After Two Decades as an Art World Outlier, Marc Dennis’s Time Has Come

On a chilly evening in mid-September, painter Marc Dennis was dining at Le Gratin, Daniel Boulud’s tony new downtown Lyonnais restaurant next to the Beekman Hotel. It was only 7 pm, but the restaurant was busy with a mix of large groups on their third martini and couples on first dates. On the walls around the diners hung three paintings Dennis loaned to Boulud specifically for Le Gratin, which opened last year: five-foot-tall realistic floral still lifes in the genre of memento mori, a reminder that death is never far away. A staple of art since the Renaissance, the genre is a favorite of Dennis’s. He’s explored the theme in still lifes of decapitated birds, dead animals procured straight from his local butcher in New Jersey, and remnants of a nefarious night out: a bedside table bearing a 9mm Smith & Wesson, bunched-up undergarments, and jewelry. But these paintings, depicting bouquets in various stages of decay, caught Boulud’s eye and have been in the restaurant since opening night. The paintings are, however, missing a detail that Dennis had originally thrown in. Laying on a thick French accent, he imitated his celebrity client. “Marc, can you please remove the beetles, would it be a trouble?” “Of course. How about snails?” “Oui!”

An affable, divorced, 50-year-old father of two who lives in suburban New Jersey, Dennis was wearing a blue blazer and gingham dress shirt, and multiple metal rings and beaded bracelets. His short goatee gives him more than a passing resemblance to Johnny Depp. “My daughters’ friends all call me Johnny. Or Jack Sparrow.” For close to two decades, he has made hyperrealistic paintings partly on a commission basis, but the difference between him and your local dog portraitist is that his clients—who also buy his noncommissioned work—sit at the pinnacle of the contemporary art world. This puts him in a strange position in a milieu known for its snootiness: he is at once on the margins of the global art scene and at its red-hot center. When I told one art world insider I was writing about Dennis, he dismissed him with a single phrase: “He sucks up to collectors.” Dennis’s thriving career runs in direct contradiction to the art world’s distaste for those who hustle to promote themselves.

“Marc has always been a strong advocate for himself,” Glenn Fuhrman told me as he reached for the memory of how he first met Dennis. A MoMA trustee, Fuhrman has spent almost 20 years on the ARTnews Top 200 Collectors list, and owns pieces by the likes of Brice Marden, Juan Muñoz, Maurizio Cattelan, and Katharina Fritsch. “I saw his work in a gallery, it must have been 15 years ago, back when I was single. I thought it was pretty amazing.” It was then that Fuhrman bought the first of the eight Dennis works he owns, Art History Major, which features a girl flashing the viewer while standing in the Sistine Chapel, a pleased smirk on her face.

While his pictures today have significantly less cleavage, there is a straight line that connects Dennis’s work from the late aughts to his work today: a masterful realistic style, a reverence for the old masters, and a piquant sense of humor. It’s that combination perhaps that may have unnerved New York dealers over the years. At a glance, his work comes off as pure kitsch, bordering on camp, without the midcentury allure that makes a Warhol or a Lichtenstein so valuable. It’s not hard to imagine a dealer avoiding an artist like Dennis a decade or more ago when figurative work in such a hyperrealist style wasn’t as popular as it is today.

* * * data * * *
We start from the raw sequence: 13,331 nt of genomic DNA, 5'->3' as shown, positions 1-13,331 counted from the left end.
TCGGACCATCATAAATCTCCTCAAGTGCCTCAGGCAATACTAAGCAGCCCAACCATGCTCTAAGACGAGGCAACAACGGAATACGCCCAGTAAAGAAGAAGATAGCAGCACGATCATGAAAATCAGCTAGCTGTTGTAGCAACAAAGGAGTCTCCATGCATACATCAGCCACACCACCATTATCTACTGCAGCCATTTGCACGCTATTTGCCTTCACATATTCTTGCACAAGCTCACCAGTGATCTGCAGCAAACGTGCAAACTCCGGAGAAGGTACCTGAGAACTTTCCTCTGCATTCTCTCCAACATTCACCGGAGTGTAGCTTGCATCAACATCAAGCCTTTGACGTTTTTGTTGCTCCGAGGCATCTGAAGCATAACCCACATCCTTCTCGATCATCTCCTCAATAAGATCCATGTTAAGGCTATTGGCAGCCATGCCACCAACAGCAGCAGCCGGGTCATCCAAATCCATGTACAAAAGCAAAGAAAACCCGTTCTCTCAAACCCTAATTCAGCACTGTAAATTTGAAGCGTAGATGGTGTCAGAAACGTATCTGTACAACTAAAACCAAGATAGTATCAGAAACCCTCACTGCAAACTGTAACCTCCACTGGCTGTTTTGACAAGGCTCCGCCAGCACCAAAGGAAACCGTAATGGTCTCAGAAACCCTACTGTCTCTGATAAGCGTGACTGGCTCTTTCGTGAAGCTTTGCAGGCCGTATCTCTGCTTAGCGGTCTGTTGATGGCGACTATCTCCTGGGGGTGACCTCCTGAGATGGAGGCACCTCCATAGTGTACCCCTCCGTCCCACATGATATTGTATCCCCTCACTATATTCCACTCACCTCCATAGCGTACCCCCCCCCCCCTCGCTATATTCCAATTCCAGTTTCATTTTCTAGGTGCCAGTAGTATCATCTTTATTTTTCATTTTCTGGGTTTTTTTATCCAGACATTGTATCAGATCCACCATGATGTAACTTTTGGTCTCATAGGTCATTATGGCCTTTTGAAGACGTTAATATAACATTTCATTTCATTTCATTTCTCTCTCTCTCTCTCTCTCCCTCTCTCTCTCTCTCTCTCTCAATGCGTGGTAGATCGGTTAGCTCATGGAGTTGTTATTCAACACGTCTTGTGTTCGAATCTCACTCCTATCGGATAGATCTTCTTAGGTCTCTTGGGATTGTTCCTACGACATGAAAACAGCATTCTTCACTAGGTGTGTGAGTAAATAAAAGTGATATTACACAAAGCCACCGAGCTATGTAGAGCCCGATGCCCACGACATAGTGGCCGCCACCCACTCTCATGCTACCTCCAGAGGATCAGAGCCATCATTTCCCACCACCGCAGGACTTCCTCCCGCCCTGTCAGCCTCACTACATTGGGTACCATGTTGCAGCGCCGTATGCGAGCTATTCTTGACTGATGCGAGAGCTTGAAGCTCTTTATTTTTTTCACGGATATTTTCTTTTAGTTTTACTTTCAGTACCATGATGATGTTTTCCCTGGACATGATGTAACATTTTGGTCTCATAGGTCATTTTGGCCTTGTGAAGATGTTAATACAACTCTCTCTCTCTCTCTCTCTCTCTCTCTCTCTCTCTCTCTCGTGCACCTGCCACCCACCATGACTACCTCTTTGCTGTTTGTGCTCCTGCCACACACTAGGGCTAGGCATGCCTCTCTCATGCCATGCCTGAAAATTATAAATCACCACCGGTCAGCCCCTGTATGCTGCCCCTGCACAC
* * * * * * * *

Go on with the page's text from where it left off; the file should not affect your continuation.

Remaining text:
“He’s so technically gifted, a real master, that to some extent I think contemporary galleries viewed his work as overly academic,” Fuhrman said. “But a lot of his work transcends his style. It’s not just about photorealism. There’s much more to see and think about and discuss than how technically gifted he is.”

Dennis’s benefactors tend to talk as much about him as a person as they do about his art. Beth Rudin DeWoody, a major philanthropist and longtime Top 200 Collector, is taken with the fact that he is the director and head instructor of a career development program at the Art Students League, that he’s taught Holocaust studies as a tenured professor at Elmira College and has lectured at Cornell, and that, as a teenager, he lived on the Pine Ridge Indian reservation in South Dakota and learned the Lakota language spoken by the Sioux tribes.

Recently, Dennis has made a dramatic turn toward what he freely refers to as identity art. His latest show, Three Jews Walk into a Bar, is on view at A Hug From The Art World, a gallery started by former Gagosian gallery director (and now consultant to the gallery giant), Adam Cohen. It considers Judaism in a way few, if any, painters have done before. Each painting portrays a group of three Hasidic Jews looking at Edouard Manet’s last great work, the 1882 painting A Bar at the Folies-Bergère. In one, the men are wearing stylish Burberry jackets. In another, they are holding plastic bags that make it look as if they’ve just come from the bakery. (Flour, or perhaps powdered sugar, looks to be rubbed into one of the men’s long black coats.) Dennis gets a laugh out of a deeply religious image, mixing levity and piety in a way that both draws viewers in and makes them uncomfortable. Genuinely personal details include the lavish wallpaper behind one Manet painting, a re-creation of that from a grandparent’s home; on his mother’s side, Nana and Papi, and on his father’s, Bubbee and Zaydee. (Dennis can trace the lineage of his father’s family, the Kohens, back to Aaron, brother of the Biblical prophet Moses.) It all has roots in the artist’s past: Hasidic Judaism is a product of 18th-century western Ukraine, the home of Dennis’s Ashkenazi ancestors.

Jenny Gorman

“That’s the beauty of the show,” said Cohen, the gallery owner, and a Jew himself. “Not only is it about marginalization, it’s about assimilation. And it’s about collective community and the idea ‘how did the Jews assimilate?’” Cohen sees in its format the punchline of a particular kind of joke. “The idea [of] a repeated motif…. it’s like when you tell a joke, and it’s not funny … then you tell it again and again and again. Eventually you come through the other side and it’s absolutely hilarious.”